The senator, a vocal Trump loyalist, added, “I support President Trump and his policies, so I have a slightly different view on that.”
When Grassley was asked about House Republicans ousting Cheney as conference chair, he replied, “I’m not even hearing this issue from Iowa Republicans so I don’t think much about it, because this is the House of Representatives’ business, not the Senate’s business.”
Both Cheney and Kinzinger have been repeatedly denounced by Trump and his supporters, first because they were publicly critical of Trump’s actions as president and later because they were among the 10 House Republicans who voted to impeach Trump for his role in the Jan. 6 insurrection and the attempt to overturn the results of the 2020 presidential election. In the Senate, seven Republicans joined all the chamber’s Democrats in voting to convict Trump. Grassley and Ernst voted to acquit.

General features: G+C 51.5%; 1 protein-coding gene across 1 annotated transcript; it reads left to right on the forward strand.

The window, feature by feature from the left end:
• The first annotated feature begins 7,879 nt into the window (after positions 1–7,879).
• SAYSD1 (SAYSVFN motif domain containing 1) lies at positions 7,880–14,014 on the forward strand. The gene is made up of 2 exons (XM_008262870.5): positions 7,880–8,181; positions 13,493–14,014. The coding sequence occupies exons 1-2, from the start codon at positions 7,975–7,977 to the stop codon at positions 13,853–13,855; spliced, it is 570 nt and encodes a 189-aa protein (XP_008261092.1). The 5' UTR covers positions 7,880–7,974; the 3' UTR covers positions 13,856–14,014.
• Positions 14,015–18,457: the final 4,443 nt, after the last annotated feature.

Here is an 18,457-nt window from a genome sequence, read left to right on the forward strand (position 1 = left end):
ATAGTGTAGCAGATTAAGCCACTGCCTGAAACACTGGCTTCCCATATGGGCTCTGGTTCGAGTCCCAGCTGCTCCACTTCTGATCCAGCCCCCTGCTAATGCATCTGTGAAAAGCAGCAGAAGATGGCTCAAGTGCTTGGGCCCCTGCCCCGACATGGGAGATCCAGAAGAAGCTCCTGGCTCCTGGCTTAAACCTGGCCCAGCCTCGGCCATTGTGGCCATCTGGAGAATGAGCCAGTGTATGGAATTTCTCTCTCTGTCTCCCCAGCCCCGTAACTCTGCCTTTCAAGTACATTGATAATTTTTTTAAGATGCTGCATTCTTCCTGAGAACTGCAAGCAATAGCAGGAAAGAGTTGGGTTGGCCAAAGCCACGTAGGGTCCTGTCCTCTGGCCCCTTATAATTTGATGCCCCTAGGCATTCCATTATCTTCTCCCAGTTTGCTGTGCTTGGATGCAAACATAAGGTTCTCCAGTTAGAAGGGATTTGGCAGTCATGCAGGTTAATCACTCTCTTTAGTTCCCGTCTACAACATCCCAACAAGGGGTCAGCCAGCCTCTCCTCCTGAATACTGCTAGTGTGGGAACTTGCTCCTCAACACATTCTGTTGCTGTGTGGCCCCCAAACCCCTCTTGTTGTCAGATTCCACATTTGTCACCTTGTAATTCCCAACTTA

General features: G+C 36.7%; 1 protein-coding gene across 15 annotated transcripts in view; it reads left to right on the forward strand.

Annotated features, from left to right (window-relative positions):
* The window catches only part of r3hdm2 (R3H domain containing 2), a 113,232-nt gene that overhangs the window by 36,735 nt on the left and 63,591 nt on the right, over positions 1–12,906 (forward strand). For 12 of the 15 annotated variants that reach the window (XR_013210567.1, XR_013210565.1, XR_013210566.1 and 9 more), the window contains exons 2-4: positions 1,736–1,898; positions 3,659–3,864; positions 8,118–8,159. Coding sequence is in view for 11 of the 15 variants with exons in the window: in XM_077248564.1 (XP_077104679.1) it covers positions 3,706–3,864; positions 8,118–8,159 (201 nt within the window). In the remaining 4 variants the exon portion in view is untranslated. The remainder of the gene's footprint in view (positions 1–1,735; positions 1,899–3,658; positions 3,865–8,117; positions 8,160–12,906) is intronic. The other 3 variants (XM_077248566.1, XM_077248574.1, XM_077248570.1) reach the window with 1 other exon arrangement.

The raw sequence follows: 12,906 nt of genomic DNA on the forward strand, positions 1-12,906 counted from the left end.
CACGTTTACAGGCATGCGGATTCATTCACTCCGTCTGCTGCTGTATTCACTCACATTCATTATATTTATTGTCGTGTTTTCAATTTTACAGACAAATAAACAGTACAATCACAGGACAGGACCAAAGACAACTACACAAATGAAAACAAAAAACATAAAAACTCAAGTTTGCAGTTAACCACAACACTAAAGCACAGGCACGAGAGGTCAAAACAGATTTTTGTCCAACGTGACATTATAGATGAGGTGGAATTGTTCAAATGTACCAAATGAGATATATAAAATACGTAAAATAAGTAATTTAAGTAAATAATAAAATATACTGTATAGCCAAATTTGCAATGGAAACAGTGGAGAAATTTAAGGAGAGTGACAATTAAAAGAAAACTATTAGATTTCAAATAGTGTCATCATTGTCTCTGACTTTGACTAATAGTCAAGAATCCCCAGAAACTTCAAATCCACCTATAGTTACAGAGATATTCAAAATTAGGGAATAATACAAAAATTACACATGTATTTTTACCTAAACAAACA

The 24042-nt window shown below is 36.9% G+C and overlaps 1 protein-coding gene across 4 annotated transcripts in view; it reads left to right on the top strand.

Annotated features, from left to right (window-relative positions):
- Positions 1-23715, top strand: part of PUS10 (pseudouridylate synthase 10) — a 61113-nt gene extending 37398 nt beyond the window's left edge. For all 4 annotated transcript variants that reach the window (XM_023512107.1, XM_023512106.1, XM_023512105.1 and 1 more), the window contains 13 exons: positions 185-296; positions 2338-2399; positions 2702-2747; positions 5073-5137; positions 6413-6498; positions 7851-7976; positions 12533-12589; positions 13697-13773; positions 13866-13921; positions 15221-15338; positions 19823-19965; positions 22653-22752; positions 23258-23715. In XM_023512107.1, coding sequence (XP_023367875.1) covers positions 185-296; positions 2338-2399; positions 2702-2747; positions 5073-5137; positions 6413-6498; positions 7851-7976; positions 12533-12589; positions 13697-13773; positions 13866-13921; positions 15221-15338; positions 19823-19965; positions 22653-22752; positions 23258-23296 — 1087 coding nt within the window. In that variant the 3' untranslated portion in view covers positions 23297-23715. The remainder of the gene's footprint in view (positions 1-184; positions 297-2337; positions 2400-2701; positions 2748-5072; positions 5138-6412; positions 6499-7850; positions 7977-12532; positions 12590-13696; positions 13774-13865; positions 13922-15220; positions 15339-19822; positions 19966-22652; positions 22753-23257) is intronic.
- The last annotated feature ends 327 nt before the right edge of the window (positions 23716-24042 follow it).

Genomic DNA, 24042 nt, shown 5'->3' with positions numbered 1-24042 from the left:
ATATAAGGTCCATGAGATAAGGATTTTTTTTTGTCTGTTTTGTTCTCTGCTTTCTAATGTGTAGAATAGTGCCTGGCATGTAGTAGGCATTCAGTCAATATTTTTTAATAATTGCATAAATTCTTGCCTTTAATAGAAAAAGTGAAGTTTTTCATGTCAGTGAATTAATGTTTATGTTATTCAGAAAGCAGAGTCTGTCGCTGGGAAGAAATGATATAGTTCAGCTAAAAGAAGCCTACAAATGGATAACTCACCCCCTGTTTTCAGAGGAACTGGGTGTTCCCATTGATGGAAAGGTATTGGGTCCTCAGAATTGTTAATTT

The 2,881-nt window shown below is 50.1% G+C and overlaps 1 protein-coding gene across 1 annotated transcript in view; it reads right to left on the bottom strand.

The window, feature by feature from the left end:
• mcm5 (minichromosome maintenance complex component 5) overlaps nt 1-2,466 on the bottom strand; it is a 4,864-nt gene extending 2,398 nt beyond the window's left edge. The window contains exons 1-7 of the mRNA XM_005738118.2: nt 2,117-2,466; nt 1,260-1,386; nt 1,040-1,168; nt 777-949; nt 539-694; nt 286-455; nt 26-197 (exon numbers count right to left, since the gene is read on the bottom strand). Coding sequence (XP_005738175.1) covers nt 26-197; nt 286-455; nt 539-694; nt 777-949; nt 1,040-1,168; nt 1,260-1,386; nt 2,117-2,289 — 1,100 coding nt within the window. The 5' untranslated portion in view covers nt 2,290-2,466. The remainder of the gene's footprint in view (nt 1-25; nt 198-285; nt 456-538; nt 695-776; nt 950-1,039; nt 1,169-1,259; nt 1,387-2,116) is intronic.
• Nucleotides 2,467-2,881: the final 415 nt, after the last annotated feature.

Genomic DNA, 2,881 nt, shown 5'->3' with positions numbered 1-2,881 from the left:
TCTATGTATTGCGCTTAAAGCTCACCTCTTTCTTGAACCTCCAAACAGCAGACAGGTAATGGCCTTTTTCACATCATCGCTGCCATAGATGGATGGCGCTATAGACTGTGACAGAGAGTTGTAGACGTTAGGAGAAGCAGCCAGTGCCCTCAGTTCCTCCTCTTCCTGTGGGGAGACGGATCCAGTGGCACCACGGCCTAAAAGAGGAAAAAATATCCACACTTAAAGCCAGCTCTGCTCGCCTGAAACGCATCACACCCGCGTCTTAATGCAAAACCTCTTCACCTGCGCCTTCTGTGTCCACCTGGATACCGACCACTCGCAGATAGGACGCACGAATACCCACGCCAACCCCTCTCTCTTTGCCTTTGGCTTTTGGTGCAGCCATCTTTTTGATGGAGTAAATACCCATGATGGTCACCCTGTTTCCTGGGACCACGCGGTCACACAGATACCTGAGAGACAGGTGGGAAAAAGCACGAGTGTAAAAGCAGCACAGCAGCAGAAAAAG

During a rally held by Donald Trump at the Iowa State Fairgrounds in October, the former president endorsed Grassley for reelection, calling him “one of our best supporters on election fraud.”
“I was born at night, but not last night,” Grassley said after Trump briefly turned over the podium to him. “So, if I didn’t accept the endorsement of a person that’s got 91 percent approval of the Republican voters in Iowa, I wouldn’t be too smart. And I’m smart enough to accept that endorsement.”